From left: Leandro Verjan, Stampede and Ras Nini.

AN avowed 'clubber' and dancehall music diehard, Leandro Verjan remembers a time when Jamaican artistes travelled frequently to Colombia and performed for like-minded fans.

Dancehall/reggae still has a presence in the South American country but not as much as 10 years ago when top acts appeared in hip clubs and on major festivals.

The 34 year-old Verjan, a sound system operator known as Mista Lion, wants to bring back those glory days.

Working with Jamaican artiste promoter Boswell "Stampede" Lammie and Ras Nini, a veteran of the Panama reggae scene, Verjan is hoping to lure Jamaican artistes to Colombia this year.

"We want to bring back top artistes from Jamaica and, with the support of Stampede from Kingston, this year we gonna start it! Colombian people are waiting for that," he declared.

Last year, Colombian fans' hopes of a post-COVID bonanza were dashed with the cancellation of Jamming Fest in the city of Ibaque.

That event had Damian Marley and Sean Paul as headliners.

Previously, the show was held in Bogota and featured acts such as Capleton, Sizzla, and Ky-Mani Marley. At its peak, Verjan says Jamming Fest drew dancehall/reggae fans from Ecuador, Panama, and Mexico. With the assistance of Stampede and Ras Nini, he hopes to get things rolling again, albeit on a smaller scale.

"We are looking at bringing artistes like Yellowman and Cutty Ranks. We want to start slowly and, hopefully, things get big," said Verjan, who visited Jamaica in January for Rebel Salute and also attended Weddy Weddy, the popular weekly dance.

During a recent visit to Panama and Colombia, Stampede discovered that fans there are into old-school dancehall acts like Degree, Flourgon, and Shabba Ranks. They also tune in to Charly Blacks, Mr Lexx, Mavado, and Popcaan.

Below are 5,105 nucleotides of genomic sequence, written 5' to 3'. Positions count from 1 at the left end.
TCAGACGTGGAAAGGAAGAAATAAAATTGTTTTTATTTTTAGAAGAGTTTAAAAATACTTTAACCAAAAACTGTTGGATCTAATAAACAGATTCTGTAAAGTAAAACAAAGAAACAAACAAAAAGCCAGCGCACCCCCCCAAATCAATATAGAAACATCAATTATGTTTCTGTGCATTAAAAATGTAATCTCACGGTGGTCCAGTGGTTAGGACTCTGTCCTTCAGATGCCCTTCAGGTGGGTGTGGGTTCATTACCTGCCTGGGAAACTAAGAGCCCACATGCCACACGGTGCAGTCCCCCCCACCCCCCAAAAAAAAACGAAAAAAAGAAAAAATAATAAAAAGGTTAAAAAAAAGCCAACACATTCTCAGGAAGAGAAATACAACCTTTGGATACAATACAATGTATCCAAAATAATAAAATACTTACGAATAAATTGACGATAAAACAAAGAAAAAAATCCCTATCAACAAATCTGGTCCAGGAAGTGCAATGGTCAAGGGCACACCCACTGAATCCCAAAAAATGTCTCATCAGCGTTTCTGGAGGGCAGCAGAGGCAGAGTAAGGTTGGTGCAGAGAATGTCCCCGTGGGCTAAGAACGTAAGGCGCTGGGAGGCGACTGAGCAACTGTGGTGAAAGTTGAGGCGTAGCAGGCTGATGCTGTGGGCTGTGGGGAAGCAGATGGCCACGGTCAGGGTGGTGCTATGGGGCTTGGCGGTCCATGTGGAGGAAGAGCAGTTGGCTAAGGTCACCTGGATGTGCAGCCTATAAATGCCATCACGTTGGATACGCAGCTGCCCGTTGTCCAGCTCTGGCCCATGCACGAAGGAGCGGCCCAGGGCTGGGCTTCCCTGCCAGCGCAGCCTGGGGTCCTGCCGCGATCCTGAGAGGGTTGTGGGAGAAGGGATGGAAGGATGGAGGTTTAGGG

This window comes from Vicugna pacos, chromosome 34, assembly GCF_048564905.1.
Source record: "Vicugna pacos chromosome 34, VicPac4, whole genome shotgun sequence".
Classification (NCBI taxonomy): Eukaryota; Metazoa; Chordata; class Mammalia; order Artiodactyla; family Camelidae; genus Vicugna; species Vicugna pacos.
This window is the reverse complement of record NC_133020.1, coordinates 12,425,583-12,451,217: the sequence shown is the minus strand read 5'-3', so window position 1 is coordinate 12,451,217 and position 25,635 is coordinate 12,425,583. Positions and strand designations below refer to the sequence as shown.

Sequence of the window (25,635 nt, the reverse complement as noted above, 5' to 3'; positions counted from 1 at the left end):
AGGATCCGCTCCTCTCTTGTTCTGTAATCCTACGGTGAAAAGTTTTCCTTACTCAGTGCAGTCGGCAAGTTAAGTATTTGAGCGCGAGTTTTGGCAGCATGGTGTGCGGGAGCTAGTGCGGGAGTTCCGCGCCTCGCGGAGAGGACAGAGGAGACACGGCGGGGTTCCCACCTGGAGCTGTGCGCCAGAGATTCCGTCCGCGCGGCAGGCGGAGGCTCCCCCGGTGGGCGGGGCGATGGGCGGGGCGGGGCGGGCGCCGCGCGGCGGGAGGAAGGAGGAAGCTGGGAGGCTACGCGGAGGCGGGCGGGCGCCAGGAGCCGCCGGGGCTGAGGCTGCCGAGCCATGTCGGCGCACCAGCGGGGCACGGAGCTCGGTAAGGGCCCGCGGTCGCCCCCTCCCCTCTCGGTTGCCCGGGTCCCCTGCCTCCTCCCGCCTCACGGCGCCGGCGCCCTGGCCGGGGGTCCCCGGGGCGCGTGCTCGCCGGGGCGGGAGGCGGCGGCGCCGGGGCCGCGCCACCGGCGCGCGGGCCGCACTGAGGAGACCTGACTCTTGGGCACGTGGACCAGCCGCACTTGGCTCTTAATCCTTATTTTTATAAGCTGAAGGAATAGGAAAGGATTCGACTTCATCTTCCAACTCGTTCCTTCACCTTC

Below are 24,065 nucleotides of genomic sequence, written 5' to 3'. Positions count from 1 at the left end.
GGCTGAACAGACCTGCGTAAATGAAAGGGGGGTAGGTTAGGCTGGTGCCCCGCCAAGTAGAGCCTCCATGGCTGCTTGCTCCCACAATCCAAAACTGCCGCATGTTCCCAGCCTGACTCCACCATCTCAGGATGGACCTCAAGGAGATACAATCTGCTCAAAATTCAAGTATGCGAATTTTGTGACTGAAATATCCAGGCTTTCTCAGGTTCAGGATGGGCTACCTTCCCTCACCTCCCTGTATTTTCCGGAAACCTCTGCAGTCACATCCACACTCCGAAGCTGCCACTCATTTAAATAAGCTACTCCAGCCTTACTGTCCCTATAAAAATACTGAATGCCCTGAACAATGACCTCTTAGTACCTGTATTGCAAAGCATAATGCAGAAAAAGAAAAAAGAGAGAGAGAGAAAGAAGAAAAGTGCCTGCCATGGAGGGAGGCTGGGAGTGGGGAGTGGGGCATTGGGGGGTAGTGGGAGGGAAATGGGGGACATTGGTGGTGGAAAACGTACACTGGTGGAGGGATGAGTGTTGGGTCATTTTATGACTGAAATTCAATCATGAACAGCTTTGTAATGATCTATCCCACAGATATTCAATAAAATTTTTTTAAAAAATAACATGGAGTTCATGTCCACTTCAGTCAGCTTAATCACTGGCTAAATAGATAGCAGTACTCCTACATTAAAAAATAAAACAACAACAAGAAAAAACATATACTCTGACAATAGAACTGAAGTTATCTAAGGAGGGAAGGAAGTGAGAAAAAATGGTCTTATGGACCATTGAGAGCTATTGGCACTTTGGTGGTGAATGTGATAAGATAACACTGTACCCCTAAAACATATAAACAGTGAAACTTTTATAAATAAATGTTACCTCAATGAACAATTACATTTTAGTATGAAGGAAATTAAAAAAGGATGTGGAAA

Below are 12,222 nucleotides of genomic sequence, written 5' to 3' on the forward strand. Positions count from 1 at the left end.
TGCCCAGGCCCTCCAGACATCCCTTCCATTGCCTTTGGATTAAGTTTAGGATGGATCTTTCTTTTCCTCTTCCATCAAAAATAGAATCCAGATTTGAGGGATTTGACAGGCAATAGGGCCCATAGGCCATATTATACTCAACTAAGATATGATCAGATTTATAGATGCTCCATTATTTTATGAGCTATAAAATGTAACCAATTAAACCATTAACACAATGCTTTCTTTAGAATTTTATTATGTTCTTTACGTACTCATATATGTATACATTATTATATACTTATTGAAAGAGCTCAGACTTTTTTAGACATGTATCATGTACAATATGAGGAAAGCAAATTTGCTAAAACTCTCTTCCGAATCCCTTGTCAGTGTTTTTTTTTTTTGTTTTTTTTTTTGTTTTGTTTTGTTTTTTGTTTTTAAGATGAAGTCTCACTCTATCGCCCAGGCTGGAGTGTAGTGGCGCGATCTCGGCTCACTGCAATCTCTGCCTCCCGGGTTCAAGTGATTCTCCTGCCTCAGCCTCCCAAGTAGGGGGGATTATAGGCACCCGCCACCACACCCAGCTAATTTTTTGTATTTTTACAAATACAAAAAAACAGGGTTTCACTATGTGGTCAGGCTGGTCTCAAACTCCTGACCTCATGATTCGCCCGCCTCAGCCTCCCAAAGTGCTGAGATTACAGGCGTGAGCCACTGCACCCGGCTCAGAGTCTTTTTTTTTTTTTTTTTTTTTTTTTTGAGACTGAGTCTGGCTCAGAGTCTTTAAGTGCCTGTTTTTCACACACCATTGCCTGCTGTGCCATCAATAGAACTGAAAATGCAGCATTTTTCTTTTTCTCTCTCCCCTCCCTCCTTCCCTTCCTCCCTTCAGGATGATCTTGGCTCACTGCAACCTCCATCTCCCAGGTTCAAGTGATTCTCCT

Through his links in Jamaica, Stampede want to make Latin America a fertile stomping ground for dancehall/reggae, similar to Europe and Japan in the 1980s and 1990s.

"When it come on to South America especially, a deh suh wi want dominate, because Europe done run it course with dancehall, an' Japan absorb it now til dem have dem own artiste, suh dat's why yuh don't find Jamaicans a guh Japan like back inna di day," said Stampede. "Di Spanish market is still a new market for us but is di biggest market, 'cause if yuh look inna New York, is di Spanish people dominate di clubs, suh if we can get Jamaican artiste to combine wid di Spanish artiste dem, it will be big."

Once limited to domestic artistes, Latin America is one of the music industry's largest markets. Big names including Metallica, Iron Maiden, and U2 have performed there; Shaggy, Sean Paul, Charly Blacks and T.O.K. also command lots of respect in the region.

Verjan and his Mr Broker International sound system have played throughout Colombia, Mexico, Spain, Russia, The Philippines, and China. He said nothing would be more special, however, than reviving dancehall/reggae in his country.

"The independent promoters, like me, are fighting to keep the scene alive and make it stronger, and also a big audience is waiting for big festivals and top artistes too. So, in my opinion, this is the time for rebuilding the movement and make it even more stronger than before," he said.

BY HOWARD CAMPBELL Observer writer

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